Madelia, Minn. — When DNR researcher Kurt Haroldson first began
calculating pheasant data from the state’s August roadside surveys,
the results were enough to make him re-figure.
“When I ran the numbers the first time I thought I’d made a
mistake,” Haroldson said.
The results appeared rather upbeat for ringnecks, given the harsh
winter they’d endured, which included, in some parts of the
pheasant range, a snowfall of nearly 20 inches in late
However, the 2010 pheasant index, according to a report filed in
early September by Haroldson and fellow researcher Molly Tranel,
indicated a pheasant population on par with last year.
The pheasant-hunting season opener largely reflected the
researchers’ findings. Reports were mixed, but in most areas of
southern Minnesota, hunters harvested a few birds.
Haroldson contacted DNR area wildlife managers on Monday,
requesting information about the early pheasant season.
“Nothing that anyone said indicated to me that the August roadside
counts were wrong,” he said. “If hunters put their time in, they
were finding birds.
“Overall, I was looking for any indication that we missed our
target (with harvest projections based on the August survey), and I
don’t think we did.”
Hunter numbers, too, appeared strong, Haroldson added.
As of early this week, pheasant stamp sales had reached 78,115,
according to the DNR License Bureau. Last year, about 79,800 were
sold at this time.
Opening weekend conditions, too, were a mixed bag. A year ago,
pheasant hunters faced the prospect of nearly no corn harvested in
southern Minnesota. This year, three weeks nearly void of
precipitation had allowed farmers to harvest almost all of the
soybean crop, and varying levels of corn.
“Over half of (the corn) is out,” said Wendy Krueger, DNR area
wildlife manager in Slayton. Tuesday, she said dry conditions
weren’t predicted to change until perhaps next week, allowing
harvest to continue in earnest.
However, the arid conditions also meant tough “sniffing” for
pheasant dogs. Dust flew as dogs charged through prairie forbs on
Saturday. The opener also was, for the most part, accompanied by
brisk winds across the pheasant range.
In some areas, including the Talcot Wildlife Management Area where
Krueger spent most of Saturday, heavy rains from nearly a month ago
made access difficult.
She checked hunters’ bags at the WMA on Saturday, and said harvest
there averaged .7 birds per hunter.
Sunday brought more sunshine and nearly still air, with a bit of
dew in the grasses when hunting hours arrived at 9 a.m.
“Sunday was much better, but there were fewer hunters out on
Sunday,” Krueger said.
In the August survey report, the DNR reported pheasant numbers
similar to last year, but about 20 percent below the 10-year
average. The department predicted a 2010 harvest similar to last
year, as well.
“Overall, the size of the fall population will be close to that of
last year, when approximately 400,000 roosters were harvested,” the
The winter of 2009-10 was the most severe in the pheasant range
since that of 2000-01, the report said. “Snow cover exceeded 6
inches throughout most of the farmland zone from mid-December
through early March, and snow depths exceeded 30 inches in parts of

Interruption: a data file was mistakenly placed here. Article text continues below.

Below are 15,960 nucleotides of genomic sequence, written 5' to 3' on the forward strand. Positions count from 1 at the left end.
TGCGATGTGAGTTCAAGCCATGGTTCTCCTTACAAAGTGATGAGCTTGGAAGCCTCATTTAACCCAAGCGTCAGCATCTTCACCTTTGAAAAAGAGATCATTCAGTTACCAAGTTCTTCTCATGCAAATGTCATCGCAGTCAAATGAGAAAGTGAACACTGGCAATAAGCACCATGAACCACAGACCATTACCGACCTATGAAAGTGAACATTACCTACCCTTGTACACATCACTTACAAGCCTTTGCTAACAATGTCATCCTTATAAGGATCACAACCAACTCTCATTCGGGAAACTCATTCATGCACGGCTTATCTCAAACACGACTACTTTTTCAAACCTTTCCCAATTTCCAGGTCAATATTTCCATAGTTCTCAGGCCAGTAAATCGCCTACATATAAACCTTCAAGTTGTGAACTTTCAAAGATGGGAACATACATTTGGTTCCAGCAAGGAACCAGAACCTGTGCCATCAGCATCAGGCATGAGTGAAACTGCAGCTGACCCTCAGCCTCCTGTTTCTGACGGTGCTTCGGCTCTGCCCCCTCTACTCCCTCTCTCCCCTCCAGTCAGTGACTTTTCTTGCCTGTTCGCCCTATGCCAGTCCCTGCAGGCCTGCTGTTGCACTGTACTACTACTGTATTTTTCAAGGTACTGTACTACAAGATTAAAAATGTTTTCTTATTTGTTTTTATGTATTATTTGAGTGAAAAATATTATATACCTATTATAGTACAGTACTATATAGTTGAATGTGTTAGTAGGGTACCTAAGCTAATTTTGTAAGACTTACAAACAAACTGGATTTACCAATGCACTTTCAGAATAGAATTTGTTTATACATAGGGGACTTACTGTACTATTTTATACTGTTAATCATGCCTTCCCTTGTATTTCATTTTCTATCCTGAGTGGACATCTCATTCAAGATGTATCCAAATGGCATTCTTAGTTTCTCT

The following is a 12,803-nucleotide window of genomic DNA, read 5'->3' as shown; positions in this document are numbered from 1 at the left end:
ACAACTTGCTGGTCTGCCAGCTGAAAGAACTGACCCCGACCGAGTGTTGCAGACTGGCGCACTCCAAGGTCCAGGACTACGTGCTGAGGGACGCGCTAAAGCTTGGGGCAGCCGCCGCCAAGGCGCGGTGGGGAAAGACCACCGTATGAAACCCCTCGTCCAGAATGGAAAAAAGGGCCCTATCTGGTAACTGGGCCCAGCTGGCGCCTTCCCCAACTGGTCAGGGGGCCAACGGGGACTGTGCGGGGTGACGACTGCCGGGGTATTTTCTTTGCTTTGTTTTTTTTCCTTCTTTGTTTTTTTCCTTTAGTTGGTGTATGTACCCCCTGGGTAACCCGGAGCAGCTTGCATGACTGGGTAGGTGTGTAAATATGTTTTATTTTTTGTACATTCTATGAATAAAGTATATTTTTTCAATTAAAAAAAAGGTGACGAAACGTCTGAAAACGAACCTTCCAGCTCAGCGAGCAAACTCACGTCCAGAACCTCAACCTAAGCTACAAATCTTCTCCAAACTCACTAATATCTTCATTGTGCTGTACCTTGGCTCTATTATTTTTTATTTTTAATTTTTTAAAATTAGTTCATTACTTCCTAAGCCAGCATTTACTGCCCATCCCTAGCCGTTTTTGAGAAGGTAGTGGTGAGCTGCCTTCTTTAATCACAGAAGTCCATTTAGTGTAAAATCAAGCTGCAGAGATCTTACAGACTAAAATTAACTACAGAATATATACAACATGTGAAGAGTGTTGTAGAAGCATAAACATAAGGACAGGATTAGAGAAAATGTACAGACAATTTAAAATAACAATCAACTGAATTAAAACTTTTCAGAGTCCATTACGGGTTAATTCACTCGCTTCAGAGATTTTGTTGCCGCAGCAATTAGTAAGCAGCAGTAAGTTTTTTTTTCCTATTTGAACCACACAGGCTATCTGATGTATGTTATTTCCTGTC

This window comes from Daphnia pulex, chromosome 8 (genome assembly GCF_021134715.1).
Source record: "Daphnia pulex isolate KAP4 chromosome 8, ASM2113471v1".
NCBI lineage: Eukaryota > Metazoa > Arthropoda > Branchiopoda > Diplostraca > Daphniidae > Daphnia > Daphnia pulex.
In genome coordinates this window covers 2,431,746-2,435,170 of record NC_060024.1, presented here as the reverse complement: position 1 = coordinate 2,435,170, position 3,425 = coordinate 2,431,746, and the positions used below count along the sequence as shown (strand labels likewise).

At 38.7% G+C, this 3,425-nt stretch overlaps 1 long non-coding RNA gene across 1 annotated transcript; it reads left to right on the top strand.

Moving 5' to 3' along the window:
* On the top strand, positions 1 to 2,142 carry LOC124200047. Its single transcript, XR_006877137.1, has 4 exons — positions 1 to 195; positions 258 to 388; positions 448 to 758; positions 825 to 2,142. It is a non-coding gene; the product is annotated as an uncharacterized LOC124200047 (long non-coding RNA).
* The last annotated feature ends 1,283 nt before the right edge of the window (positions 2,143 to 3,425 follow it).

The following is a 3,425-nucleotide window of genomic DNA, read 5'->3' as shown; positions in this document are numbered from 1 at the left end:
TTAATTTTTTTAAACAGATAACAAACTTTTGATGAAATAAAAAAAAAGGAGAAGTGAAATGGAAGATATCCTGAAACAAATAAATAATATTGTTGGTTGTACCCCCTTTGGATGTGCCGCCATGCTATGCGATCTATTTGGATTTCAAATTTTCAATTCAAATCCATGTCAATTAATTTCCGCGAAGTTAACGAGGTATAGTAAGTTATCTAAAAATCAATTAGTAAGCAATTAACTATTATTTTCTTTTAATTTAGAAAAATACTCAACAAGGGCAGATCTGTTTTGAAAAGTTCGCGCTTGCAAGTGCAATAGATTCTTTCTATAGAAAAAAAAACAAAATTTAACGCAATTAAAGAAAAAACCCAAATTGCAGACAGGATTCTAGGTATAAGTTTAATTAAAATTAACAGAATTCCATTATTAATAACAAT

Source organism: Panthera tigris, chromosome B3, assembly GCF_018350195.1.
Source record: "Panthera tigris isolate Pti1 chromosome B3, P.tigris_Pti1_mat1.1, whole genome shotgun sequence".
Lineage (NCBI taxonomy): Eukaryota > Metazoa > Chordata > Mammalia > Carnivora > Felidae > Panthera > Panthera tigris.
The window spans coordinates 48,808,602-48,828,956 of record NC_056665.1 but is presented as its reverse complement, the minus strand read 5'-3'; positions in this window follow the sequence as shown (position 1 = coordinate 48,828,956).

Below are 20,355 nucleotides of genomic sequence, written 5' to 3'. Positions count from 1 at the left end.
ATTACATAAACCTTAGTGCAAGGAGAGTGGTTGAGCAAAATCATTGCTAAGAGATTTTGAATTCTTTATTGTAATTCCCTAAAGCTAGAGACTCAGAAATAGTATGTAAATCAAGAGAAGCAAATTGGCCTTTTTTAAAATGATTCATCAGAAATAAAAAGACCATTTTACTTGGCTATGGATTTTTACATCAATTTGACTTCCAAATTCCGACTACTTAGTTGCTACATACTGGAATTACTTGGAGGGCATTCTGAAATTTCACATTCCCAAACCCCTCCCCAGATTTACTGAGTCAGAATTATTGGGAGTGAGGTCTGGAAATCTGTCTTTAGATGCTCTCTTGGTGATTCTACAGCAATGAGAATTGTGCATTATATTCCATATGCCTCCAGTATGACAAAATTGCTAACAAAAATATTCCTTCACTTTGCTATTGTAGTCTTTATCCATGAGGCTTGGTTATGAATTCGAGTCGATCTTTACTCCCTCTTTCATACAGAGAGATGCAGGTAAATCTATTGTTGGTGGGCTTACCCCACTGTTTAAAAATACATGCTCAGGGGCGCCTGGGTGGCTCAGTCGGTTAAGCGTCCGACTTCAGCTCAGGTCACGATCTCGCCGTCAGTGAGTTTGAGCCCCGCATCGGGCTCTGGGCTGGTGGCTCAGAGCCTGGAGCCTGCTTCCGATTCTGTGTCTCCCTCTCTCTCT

southwest and south-central Minnesota for up to 7 weeks.”
The “saving grace” for pheasants likely was March, Haroldson said,
which was drier and warmer than average; by the end of the month,
most of the snow had melted. For the most part, spring nesting
conditions were favorable for pheasants.
Conservation officers from around Minnesota noted varying degrees
of success among pheasant hunters.
CO Todd Langevin, of Center City, said pheasants were seen, but
just a few were harvested. Similarly,
And in Benson, CO Neil Henriksen said many hunters were afield on
Sunday, hoping for better success than what was found on a
One of the better pheasant-hunting reports came from Montevideo CO
Ed Picht, who encountered several hunters with pheasant limits (two
CO Tony Anderson, of Morris, assisted the Stevens County Sheriff’s
Department with an investigation involving a hunting
Anderson reported the hunter suffered a self-inflicted gunshot
wound when the man’s shotgun discharged by accident. The man’s
hunting companions called to report him missing when he didn’t
return from an afternoon hunt.
The Stevens County Sheriff’s Department identified the victim as
68-year-old Kent Bank, of Minneapolis. He was found deceased at
about 8:20 p.m. on Oct. 16. Preliminary indication was that he died
of a shotgun wound to the abdomen, the report said. An autopsy will
In another incident, a city councilman from Virginia accidentally
shot and injured a top city official while the two were hunting
together near their northern Minnesota city.
The Mesabi Daily News reports that Virginia Councilman Charles
Baribeau and city operations director John Tourville were grouse
hunting on Saturday about 20 miles south of the town of Aurora when
a bird flew up and Baribeau fired one round. Tourville was struck
by about eight pellets in his face, neck, chest, arm and
The St. Louis County Sheriff’s office says the 64-year-old Baribeau
transported the 56-year-old Tourville to Fairview University
Medical Center-Mesabi in Hibbing where he was treated for
— The Associated Press contributed to this report.